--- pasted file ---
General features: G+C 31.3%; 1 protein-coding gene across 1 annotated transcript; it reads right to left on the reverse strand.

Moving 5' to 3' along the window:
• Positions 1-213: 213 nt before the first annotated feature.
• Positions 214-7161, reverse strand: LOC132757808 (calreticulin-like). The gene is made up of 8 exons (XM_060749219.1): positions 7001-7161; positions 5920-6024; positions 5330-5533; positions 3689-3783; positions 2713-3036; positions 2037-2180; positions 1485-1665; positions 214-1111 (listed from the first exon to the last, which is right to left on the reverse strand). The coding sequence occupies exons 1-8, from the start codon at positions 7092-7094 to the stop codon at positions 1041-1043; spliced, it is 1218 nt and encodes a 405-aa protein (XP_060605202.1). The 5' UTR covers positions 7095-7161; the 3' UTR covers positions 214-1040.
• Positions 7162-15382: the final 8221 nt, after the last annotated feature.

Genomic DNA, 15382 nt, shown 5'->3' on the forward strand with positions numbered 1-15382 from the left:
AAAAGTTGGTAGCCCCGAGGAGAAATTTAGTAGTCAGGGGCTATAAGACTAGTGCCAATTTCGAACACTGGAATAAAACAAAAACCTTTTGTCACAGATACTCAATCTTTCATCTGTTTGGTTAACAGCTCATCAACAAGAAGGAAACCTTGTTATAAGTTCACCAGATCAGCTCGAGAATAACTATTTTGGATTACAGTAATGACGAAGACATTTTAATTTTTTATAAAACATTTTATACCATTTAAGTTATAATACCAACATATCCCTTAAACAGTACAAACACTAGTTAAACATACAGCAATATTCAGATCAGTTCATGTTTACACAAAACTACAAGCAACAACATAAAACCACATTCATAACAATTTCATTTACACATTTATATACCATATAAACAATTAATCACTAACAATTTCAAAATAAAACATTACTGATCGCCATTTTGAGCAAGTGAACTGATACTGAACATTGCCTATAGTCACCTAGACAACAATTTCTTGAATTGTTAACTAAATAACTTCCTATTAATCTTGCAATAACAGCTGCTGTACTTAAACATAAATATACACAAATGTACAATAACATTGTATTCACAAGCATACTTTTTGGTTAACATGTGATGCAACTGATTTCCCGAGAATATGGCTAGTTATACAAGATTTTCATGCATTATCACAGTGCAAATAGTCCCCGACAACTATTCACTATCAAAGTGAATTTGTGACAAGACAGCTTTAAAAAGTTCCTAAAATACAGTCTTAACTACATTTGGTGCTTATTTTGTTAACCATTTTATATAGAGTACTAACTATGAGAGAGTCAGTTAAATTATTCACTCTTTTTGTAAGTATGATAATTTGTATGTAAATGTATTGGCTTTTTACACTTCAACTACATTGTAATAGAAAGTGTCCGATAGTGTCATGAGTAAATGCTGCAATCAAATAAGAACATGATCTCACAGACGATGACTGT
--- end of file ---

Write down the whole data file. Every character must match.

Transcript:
General features: G+C 31.3%; 1 protein-coding gene across 1 annotated transcript; it reads right to left on the reverse strand.

Moving 5' to 3' along the window:
• Positions 1-213: 213 nt before the first annotated feature.
• Positions 214-7161, reverse strand: LOC132757808 (calreticulin-like). The gene is made up of 8 exons (XM_060749219.1): positions 7001-7161; positions 5920-6024; positions 5330-5533; positions 3689-3783; positions 2713-3036; positions 2037-2180; positions 1485-1665; positions 214-1111 (listed from the first exon to the last, which is right to left on the reverse strand). The coding sequence occupies exons 1-8, from the start codon at positions 7092-7094 to the stop codon at positions 1041-1043; spliced, it is 1218 nt and encodes a 405-aa protein (XP_060605202.1). The 5' UTR covers positions 7095-7161; the 3' UTR covers positions 214-1040.
• Positions 7162-15382: the final 8221 nt, after the last annotated feature.

Genomic DNA, 15382 nt, shown 5'->3' on the forward strand with positions numbered 1-15382 from the left:
AAAAGTTGGTAGCCCCGAGGAGAAATTTAGTAGTCAGGGGCTATAAGACTAGTGCCAATTTCGAACACTGGAATAAAACAAAAACCTTTTGTCACAGATACTCAATCTTTCATCTGTTTGGTTAACAGCTCATCAACAAGAAGGAAACCTTGTTATAAGTTCACCAGATCAGCTCGAGAATAACTATTTTGGATTACAGTAATGACGAAGACATTTTAATTTTTTATAAAACATTTTATACCATTTAAGTTATAATACCAACATATCCCTTAAACAGTACAAACACTAGTTAAACATACAGCAATATTCAGATCAGTTCATGTTTACACAAAACTACAAGCAACAACATAAAACCACATTCATAACAATTTCATTTACACATTTATATACCATATAAACAATTAATCACTAACAATTTCAAAATAAAACATTACTGATCGCCATTTTGAGCAAGTGAACTGATACTGAACATTGCCTATAGTCACCTAGACAACAATTTCTTGAATTGTTAACTAAATAACTTCCTATTAATCTTGCAATAACAGCTGCTGTACTTAAACATAAATATACACAAATGTACAATAACATTGTATTCACAAGCATACTTTTTGGTTAACATGTGATGCAACTGATTTCCCGAGAATATGGCTAGTTATACAAGATTTTCATGCATTATCACAGTGCAAATAGTCCCCGACAACTATTCACTATCAAAGTGAATTTGTGACAAGACAGCTTTAAAAAGTTCCTAAAATACAGTCTTAACTACATTTGGTGCTTATTTTGTTAACCATTTTATATAGAGTACTAACTATGAGAGAGTCAGTTAAATTATTCACTCTTTTTGTAAGTATGATAATTTGTATGTAAATGTATTGGCTTTTTACACTTCAACTACATTGTAATAGAAAGTGTCCGATAGTGTCATGAGTAAATGCTGCAATCAAATAAGAACATGATCTCACAGACGATGACTGT